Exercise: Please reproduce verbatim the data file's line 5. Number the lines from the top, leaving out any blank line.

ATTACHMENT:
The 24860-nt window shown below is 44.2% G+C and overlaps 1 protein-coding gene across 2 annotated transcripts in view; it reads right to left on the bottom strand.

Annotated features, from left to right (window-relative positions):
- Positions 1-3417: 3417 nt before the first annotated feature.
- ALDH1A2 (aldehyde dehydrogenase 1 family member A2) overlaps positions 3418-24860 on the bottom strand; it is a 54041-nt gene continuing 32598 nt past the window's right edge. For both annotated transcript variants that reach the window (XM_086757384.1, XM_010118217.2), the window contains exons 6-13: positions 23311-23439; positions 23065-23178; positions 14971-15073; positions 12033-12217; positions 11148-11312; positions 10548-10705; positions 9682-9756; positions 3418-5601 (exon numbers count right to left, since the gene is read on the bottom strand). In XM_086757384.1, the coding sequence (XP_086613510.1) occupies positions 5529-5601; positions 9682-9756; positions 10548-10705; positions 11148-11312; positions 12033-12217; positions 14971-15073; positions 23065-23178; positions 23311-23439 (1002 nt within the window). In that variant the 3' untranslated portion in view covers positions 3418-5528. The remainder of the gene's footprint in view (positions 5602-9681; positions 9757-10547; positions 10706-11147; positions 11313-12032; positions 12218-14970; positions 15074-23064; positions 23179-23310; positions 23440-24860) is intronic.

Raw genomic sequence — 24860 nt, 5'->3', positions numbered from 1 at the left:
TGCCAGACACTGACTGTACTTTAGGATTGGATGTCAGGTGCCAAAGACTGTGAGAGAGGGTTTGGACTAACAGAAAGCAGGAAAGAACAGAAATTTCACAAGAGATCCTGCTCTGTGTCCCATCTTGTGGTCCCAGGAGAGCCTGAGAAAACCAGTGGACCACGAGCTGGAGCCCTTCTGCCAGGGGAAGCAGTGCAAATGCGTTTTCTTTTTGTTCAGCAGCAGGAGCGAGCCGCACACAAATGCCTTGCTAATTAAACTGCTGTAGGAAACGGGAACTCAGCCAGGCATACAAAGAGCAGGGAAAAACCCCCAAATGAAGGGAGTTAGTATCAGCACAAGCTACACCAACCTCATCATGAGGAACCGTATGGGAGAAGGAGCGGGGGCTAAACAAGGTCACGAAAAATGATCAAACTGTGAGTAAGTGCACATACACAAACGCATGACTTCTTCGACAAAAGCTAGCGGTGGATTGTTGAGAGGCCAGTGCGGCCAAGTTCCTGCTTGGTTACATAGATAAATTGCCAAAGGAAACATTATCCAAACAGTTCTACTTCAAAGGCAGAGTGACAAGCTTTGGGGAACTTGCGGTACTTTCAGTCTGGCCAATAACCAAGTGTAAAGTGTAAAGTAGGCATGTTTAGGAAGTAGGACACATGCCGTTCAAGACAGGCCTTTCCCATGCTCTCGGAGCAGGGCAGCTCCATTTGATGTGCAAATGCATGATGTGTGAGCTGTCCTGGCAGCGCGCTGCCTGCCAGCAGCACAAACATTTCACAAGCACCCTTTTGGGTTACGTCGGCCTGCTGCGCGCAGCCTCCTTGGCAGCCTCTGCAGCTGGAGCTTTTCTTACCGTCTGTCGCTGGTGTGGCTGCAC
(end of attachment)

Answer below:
Raw genomic sequence — 24860 nt, 5'->3', positions numbered from 1 at the left: